What Are the Two Types of Brachial Plexus Injury?
Birth injuries can occur due to complications during labor and delivery. For example, sometimes the doctor has to apply traction to a baby’s head for extrication. When this happens, it can pull on the baby’s neck and shoulders and cause nerve damage affecting the upper extremities.
The neurological system consists of the central nervous system, e.g., the brain and spinal cord, and the peripheral nerves, which connect to the spinal cord and relay nerve impulses to various parts of the body. Located between the neck and shoulders, the brachial plexus is a peripheral nerve network that organizes signals going to the upper extremities and torso. Brachial plexus injuries can result from stretching or tearing these nerves. According to the Social Security Administration, brachial plexus injuries are more likely to occur during childbirth than in later life, and there are two main types.
The brachial plexus divides into upper and lower sections. According to Johns Hopkins Medicine, Klumpke’s palsy is an injury that affects the lower portion. Children with Klumpke’s palsy may be unable to move their fingers, hand, or wrist. They may also experience loss of sensation.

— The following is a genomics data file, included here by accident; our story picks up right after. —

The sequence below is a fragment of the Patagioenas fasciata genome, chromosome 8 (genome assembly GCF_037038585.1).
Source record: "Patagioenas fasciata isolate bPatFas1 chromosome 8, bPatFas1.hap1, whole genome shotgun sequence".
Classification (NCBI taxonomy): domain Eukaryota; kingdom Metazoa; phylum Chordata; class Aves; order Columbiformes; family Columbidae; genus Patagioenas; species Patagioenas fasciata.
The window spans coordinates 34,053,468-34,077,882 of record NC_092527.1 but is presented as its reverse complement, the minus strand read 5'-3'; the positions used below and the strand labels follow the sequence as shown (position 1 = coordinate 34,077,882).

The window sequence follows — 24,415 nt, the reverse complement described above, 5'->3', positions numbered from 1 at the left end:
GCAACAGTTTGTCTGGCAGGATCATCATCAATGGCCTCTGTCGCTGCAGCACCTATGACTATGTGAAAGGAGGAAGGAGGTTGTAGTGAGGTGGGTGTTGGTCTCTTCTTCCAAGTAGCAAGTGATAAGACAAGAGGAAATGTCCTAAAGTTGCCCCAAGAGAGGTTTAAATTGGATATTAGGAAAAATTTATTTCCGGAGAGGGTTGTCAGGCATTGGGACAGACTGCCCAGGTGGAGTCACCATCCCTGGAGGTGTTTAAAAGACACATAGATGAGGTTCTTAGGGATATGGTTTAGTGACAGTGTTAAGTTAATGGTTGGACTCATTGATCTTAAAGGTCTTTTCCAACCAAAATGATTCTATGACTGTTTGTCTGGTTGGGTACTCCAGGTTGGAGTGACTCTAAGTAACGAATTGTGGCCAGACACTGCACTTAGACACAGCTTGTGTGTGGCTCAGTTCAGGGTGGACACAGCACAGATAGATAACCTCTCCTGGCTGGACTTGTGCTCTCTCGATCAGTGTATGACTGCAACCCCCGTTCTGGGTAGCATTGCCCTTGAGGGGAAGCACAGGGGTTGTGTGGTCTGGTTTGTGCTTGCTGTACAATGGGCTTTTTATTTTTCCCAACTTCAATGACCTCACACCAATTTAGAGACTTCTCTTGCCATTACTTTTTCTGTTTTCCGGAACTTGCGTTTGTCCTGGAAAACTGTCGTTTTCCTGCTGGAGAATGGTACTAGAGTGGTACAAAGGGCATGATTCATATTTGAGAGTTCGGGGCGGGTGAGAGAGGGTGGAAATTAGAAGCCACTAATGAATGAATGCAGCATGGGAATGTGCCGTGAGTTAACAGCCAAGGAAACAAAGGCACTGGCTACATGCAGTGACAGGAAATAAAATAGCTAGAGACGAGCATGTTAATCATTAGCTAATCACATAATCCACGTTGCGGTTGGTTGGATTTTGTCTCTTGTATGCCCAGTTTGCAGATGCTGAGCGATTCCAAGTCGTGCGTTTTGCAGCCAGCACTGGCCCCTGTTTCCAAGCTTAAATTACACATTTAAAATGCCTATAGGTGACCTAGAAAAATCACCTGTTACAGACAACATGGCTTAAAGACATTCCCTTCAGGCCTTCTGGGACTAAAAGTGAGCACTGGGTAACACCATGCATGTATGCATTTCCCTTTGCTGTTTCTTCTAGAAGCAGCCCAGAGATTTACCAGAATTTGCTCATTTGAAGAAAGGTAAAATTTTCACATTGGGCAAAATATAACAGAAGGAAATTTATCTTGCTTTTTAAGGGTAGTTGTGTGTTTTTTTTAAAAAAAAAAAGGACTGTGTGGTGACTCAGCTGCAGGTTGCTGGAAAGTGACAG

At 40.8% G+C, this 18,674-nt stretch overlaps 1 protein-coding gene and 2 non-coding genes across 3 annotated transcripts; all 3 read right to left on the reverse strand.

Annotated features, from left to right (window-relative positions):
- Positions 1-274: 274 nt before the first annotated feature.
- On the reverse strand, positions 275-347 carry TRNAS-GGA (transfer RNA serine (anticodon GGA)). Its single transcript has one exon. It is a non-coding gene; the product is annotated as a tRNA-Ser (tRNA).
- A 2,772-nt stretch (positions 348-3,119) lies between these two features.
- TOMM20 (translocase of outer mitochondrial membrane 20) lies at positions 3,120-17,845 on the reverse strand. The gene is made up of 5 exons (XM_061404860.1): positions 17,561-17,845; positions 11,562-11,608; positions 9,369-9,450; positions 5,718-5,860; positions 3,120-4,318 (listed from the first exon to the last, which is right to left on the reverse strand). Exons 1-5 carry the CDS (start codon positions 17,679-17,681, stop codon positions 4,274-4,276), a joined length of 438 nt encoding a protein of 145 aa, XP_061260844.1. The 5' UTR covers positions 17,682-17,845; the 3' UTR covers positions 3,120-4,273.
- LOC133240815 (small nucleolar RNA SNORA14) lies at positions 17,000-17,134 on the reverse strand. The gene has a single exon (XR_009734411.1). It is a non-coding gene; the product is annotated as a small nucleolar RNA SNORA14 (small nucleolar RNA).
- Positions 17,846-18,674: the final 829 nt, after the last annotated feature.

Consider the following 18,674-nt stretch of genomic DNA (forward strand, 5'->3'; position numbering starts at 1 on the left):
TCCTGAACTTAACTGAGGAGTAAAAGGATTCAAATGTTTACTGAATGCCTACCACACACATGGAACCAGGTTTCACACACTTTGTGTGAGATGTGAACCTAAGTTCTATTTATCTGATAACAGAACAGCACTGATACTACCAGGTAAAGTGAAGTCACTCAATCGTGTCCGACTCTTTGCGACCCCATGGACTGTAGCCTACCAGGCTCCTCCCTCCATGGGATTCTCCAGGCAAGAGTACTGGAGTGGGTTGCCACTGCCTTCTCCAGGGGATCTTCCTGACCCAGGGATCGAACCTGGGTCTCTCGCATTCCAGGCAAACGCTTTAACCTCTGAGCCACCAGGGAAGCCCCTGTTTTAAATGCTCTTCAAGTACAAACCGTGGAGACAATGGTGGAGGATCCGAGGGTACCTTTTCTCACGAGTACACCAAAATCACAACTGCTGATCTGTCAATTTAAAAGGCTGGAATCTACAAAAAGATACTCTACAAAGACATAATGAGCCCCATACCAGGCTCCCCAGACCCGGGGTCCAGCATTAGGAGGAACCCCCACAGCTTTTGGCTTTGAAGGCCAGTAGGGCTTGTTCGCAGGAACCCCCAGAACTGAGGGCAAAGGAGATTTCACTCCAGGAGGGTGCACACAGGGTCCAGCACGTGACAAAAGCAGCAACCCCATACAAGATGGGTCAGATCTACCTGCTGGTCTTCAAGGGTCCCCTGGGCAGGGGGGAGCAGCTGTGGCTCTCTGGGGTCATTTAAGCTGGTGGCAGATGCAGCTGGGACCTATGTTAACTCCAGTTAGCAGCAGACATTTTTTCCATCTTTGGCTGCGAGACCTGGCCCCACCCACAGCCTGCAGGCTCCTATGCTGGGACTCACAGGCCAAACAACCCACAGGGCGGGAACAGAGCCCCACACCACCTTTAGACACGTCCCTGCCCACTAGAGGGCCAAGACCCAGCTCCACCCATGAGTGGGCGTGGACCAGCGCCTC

Erb’s palsy results from an injury to the nerves of the upper brachial plexus. This type of injury affects the movement and sensation of the elbow or shoulder. However, it does not affect the hand, which can move as normal.
Of the two types of brachial plexus injuries, Erb’s palsy is more common. Klumpke’s palsy occurs less often and is more difficult to treat. This means that the prognosis for Klumpke’s palsy may be worse than for Erb’s palsy, but it depends partly on the extent of the individual injury.